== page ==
The clown show that’s ChatGPT naming continues, though now with a slightly better name for that feature: “Advanced Data Analysis.” How many users will be deterred from exploring the feature by the scary adjective “advanced”? But at least the new name does describe what the feature does, so it’s lightyears ahead of the old name. Of course, a few hours of user testing would have revealed the problems with the old name without imposing it on millions of users.

One more usability problem caused by OpenAI’s apparent ignorance of decades of UX knowledge: the switch from one feature name to another just happened one day without any warning or user assistance. I found myself scrambling to locate the “Code Interpreter” for a specific task, only to discover its absence. Thankfully, the new name popped up, and its improved discoverability led me to try it out. But really, OpenAI, would it kill you to add some transitional UI cues?

ChatGPT changes the name of a useful feature from the completely misleading “Code Interpreter” to the slightly scary “Advanced Data Analysis.” Clown by Ideogram.

The Undying Value of In-Person User Research

An impassioned plea from Nick Fine to conduct some of your user research in person instead of doing everything remotely. He has a point, especially about field studies, but even about old-school user testing, where you sometimes pick up more from being in the same room as the user. Even being in the observation room, behind the famous one-way mirror, sometimes feels a little too remote for my taste.

That said, remote research has immense benefits, not least in easier scheduling, less travel and other costs, and the ability to include international participants. It has to be a balance, but don’t do all your research remotely.

Easy Natural Language Translation

Mida is a new AI-driven app for natural language translation. You speak into it in any of 100 languages, and it performs speech recognition, followed by translating the input into well-written English. (Which can further be rendered into audio by speech synthesis.) Very simple user interface and very high usability. It is gratifying to see an AI product with good UX!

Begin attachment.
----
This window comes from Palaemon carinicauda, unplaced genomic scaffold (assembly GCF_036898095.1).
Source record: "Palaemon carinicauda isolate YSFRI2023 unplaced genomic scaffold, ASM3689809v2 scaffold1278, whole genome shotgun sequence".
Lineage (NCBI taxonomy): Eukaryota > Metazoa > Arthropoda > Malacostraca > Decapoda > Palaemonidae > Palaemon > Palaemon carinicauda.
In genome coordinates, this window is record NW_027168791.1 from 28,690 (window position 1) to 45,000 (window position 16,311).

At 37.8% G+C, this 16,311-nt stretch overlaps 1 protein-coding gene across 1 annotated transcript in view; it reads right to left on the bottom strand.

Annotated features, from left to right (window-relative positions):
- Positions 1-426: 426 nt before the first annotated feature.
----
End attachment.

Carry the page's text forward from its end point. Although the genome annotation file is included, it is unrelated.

In my limited experience, Mida worked well when I spoke to it in Danish. The team behind the product claims that one can mix multiple languages in a single input paragraph. Still, when I tried combining fluent Danish and heavily accented German, it didn’t pick up on the language change but interpreted my entire utterance as (nonsense) Danish. I am not sure how often it’s useful to change language in the middle of saying something you want to have translated, so maybe it doesn’t matter if this is a weak feature.

Much more interesting is that this is an example of a product that uses AI to do one thing and do it well. Following my old slogan, Keep it Simple, is what allows the app to have superb usability. I expect we’ll see many more applications soon along those lines.

Keep it Simple: That’s the road ahead. (Image by Ideogram.)

UI Deep Dive Alert: Tuesday at 1pm PT

Tune in for an illuminating look at the evolution of user interfaces this Tuesday, September 12, 2023, at 1pm US Pacific Time (4pm ET = 9pm UK = 22:00 CET). Catch it live on Zoom from MIT:

Bill Buxton, a certified genius in UI technologies with a hint of mad scientist flair, will draw modern insights from the groundbreaking Put-That-There project. You'll gain a new understanding of human-computer interaction through the lens of this innovative 1970s research. Highly recommended — I'll be there!

The “Put-That-There” project from MIT was an early user interface built on natural language and gesture recognition. Utilizing a voice command system and a two-dimensional graphic interface, users could interact with and manipulate objects on a screen by pointing and issuing spoken commands. Standing in front of a huge projection screen, the user would first say, “Put that” (while pointing to an object on the screen) and then say, “There” (while pointing to a new location on the screen).

Obviously, the actual technology is now irrelevant, but the interaction style was interesting and what Buxton promises to analyze in light of more recent developments.

Moving colored objects around on a screen by gesturing to them and saying out loud what you want to happen. This image is by Midjourney, not from the venerable Put-That-There, but you get the idea.

Jakob’s New Articles

In case you missed them, these are the articles I published in the last two weeks:

  • Jakob’s Law of the Internet User Experience Users spend most of their time on other websites, so they expect your site to work like all the other sites they already know. When a design deviates from users’ expectations, usability suffers. Don’t be arrogant and assume that your new design idea is so brilliant that it can overrule decades of user habituation.

  • AI’s Role in Human-AI Symbiosis: Originator or Refiner It is cheaper to let AI take the initiative in human–AI collaborations where it generates a wide range of initial ideas that are then winnowed by human judgment. But higher quality can result from the opposite workflow, starting with a human draft and fine-tuning it through AI criticism and variations.

  • Classic Usability Important for AI AI products are fraught with basic usability errors, violating decades-old UX findings. Simple fixes will save AI users much pain. Still, AI companies should also invest in fundamental user research and integrate UX with development to address new issues like managing ideation abundance.

  • Search vs. AI: What’s Faster? User productivity was 158% higher when answering questions with ChatGPT than with Google. Satisfaction scores were also much higher for AI users than for search users. As with previous research, AI use narrowed the skill gap between users at different education levels.